circumstances present retailers with opportunities to differentiate themselves
from competitors by designing retail environments that will create memorable
customer experiences.

The aforementioned research has also indicated that customer purchasing
decisions are influenced by the following:

Perception: The customer’s selection, organization and
interpretation of information to form knowledge reflects his/her
perception.
Motivation: The customer’s desire to meet his/her own needs
reflects motivation. The learning out of motivation is reflected on the
customer’s behavior while meeting these desires.
Attitude: It is reflected on customer’s steadily favorable
or unfavorable assessments, feelings, or inclinations towards an object or
idea.
Beliefs: They are reflected on customers’ thoughts about
a product or service (Kotler & Armstrong, 1997)

 

The Factors of
Consumer Purchasing Decision:

There are many factors influencing customers on how consumers make any
purchasing decision. The purchasing decision process starts before the actual
purchase and continues long after.

Convenience:

Convenience was offered by retail which was the main motivating factor
for purchases. Convenient access to product information could facilitate and
help shoppers’ making a purchases decision (Loshe & Spiller, 1999).

Price:

Price is another critical factor for a customer on retail shopping (Heim
and Sinha, 2001). However, Li et al. (1999) argued that often retail shoppers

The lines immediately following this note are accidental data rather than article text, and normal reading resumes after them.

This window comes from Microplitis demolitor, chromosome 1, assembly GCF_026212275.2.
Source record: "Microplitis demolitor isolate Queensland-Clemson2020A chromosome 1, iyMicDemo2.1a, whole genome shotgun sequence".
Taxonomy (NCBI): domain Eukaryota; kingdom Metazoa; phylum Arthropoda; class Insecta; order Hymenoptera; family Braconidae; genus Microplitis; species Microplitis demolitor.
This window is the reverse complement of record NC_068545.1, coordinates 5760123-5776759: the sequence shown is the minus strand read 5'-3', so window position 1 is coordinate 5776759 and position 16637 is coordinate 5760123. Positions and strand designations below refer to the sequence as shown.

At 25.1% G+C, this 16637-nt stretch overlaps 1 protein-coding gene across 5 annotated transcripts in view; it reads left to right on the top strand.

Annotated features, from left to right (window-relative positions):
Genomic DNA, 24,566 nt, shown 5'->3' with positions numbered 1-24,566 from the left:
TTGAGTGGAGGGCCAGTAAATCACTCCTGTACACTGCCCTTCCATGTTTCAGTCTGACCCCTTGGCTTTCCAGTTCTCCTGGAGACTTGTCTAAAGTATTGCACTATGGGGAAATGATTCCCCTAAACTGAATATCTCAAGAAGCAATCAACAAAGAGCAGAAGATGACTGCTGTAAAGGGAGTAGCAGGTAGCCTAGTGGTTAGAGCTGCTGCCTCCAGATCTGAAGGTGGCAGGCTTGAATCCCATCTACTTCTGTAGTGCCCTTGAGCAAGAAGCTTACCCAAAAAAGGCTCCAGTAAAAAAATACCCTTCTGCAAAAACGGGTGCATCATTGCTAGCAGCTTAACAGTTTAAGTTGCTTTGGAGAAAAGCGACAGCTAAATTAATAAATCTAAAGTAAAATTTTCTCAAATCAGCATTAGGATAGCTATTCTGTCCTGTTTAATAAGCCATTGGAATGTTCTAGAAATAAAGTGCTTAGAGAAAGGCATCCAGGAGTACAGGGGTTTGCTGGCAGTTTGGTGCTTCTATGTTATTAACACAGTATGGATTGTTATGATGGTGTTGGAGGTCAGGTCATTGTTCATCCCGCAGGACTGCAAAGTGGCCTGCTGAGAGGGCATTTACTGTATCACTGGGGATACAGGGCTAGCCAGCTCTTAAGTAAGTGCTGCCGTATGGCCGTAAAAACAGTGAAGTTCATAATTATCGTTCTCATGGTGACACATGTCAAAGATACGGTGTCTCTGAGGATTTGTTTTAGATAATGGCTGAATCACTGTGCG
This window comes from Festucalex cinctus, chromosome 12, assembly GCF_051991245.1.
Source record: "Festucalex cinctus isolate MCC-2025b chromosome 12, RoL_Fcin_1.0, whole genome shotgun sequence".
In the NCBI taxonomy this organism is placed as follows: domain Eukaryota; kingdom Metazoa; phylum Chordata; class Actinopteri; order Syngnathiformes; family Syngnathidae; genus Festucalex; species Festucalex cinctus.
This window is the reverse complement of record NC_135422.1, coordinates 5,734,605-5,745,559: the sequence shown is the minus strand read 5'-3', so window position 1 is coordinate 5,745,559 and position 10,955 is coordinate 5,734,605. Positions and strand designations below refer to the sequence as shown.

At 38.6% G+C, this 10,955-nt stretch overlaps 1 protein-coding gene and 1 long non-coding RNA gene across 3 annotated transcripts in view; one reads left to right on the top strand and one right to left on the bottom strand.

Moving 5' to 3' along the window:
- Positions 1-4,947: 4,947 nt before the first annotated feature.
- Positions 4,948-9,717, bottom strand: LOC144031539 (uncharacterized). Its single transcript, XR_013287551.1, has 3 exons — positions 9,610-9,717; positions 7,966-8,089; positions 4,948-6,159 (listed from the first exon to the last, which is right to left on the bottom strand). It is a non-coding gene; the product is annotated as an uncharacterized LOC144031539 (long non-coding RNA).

were not price-sensitive, cause of these consumers’ price comparisons among
different retailers on each product was time consuming and the price difference
was very small.

Brand:

Brand is defined as the quality related to the products or services.
Brand is often referred as the seller’s reputation and consumer loyalty. Brands
and features increases as more information is obtained, knowledge of the
available and consumer awareness (Kotler & Armstrong, 1997).

Security:

Security was a critical successful factor for retail. Retail would fail
if customer feels lacking a great degree of confidence (Kesh et al., 2002). The
primary reason indicated of the most buyers who didn’t shop online cause of
afraid to reveal personal credit card information to retailers or over the
internet (Rao, 2000).

Mall personality and
shopping value:

Prior research revealed that shopping activities can generate both
hedonic and utilitarian outcomes for consumers (Fischer and Arnold, 1990;
Sherry 1990). Utilitarian values often refer to the functional, instrumental,
practical, and task-related benefits, whereas hedonic values refer to ones that